Move over Groupon. Mobile loyalty programs will be everywhere in a few years time. Here's why.
Here comes the next big local marketing platform for the group-buying-fatigued retailers: mobile loyalty programs. If you are not yet familiar with this segment, look up start-ups Chatterfly (U.S.), Stampfeet (U.K.) and Perx (Singapore-based, backed by Facebook co-founder Eduardo Saverin - so it appears he is investing his newly minted billions here in Asia. Good man.)
These businesses all share a similar operating model: Leverage mobile to make loyalty programs card-less and easily discoverable by location. Your customers earn points after they patronize your retail store and are given a unique QR code (as proof of purchase) to scan. Users can then redeem points or stamps for freebies during future visits.
Customers love this because they can manage all their programs with different retailers on one device, and discover new businesses to earn points from. Retailers like it for the same reasons that they love traditional loyalty programs: repeat customers. Another key benefit is that these platforms are cloud-based, so now any retailer with an Internet connection and printer can inexpensively launch a loyalty program and hug trees at the same time.
Stamp, chop and rock-n-roll, baby!
It's a smart use of mobile technology to digitize a proven offline marketing practice. I think these programs will be everywhere in a few years time, like group buying is in just about every city and continent except Antarctica these days.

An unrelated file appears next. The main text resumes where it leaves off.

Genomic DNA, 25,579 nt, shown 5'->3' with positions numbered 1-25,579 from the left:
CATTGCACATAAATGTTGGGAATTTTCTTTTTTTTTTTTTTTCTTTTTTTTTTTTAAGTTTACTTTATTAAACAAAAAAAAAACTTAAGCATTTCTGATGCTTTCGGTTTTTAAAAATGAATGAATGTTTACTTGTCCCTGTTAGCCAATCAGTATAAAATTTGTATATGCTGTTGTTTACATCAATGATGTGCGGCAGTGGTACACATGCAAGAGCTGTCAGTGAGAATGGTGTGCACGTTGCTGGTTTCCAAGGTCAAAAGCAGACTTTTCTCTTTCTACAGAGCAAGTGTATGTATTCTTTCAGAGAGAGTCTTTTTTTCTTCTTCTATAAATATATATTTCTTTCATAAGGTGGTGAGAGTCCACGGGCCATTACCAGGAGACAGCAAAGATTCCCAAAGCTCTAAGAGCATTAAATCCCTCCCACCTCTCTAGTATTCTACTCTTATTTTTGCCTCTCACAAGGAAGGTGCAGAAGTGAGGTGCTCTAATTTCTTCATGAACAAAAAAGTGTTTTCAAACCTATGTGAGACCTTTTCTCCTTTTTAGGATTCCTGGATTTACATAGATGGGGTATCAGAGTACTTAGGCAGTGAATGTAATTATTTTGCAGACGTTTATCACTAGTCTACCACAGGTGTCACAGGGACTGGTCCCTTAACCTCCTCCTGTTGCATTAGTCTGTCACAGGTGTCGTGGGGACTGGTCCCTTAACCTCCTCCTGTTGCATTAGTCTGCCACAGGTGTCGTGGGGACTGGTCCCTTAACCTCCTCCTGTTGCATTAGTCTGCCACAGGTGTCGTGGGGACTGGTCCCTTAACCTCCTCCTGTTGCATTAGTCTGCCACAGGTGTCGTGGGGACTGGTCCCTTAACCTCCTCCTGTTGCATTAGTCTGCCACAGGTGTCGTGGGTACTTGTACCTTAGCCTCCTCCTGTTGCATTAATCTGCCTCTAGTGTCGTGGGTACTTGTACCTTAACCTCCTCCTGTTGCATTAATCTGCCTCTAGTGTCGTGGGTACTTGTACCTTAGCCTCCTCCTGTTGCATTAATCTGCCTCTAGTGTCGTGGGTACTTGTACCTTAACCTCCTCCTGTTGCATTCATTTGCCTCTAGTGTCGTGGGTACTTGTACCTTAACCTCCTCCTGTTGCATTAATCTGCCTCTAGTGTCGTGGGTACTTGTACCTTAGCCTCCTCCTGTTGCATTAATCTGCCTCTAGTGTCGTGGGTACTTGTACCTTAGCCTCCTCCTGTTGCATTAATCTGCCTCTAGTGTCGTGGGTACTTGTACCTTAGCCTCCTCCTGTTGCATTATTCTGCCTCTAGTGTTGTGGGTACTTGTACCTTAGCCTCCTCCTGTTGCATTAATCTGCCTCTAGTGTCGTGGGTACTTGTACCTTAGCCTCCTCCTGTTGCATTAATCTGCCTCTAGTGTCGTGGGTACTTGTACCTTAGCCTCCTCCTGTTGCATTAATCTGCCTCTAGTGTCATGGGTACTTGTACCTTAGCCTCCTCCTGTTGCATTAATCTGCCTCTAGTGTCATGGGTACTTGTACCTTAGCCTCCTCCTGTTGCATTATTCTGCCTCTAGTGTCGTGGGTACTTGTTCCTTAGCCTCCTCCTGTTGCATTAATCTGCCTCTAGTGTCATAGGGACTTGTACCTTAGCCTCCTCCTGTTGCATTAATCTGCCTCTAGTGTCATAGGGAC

If group buying is pitched to retailers as good for customer acquisition (some would disagree with this claim), then mobile loyalty is good for bringing customers back as well as allowing new customers to discover you. For group-buying merchants struggling to get customers to return after selling products at a steep discount, mobile loyalty programs can potentially address that problem and open up a whole new area of sales analytics - what types of customers are trialing and returning?
Many retailers in Singapore have embraced Perx as evidenced by the company's rapid growth. F&B businesses are the first to sign up mainly because they are familiar with the value proposition and business model behind loyalty programs and punch cards. What I will explore in this article is if there is an opportunity for brands to incorporate mobile loyalty and punch card programs into their marketing strategy.
Offer Suitable Incentives
Regardless of the era, I think it makes sense for any brand with a retail presence to have loyalty and rewards strategy. Although some brands will immediately reject the idea of digital punch cards because it appears trite and potentially cheapens the brand, it's worth taking a second look. The truth is that all brands want to know who their best customers are and better retain them. The key is really finding the right earning mechanics and rewards that fit and enhance your brand experience.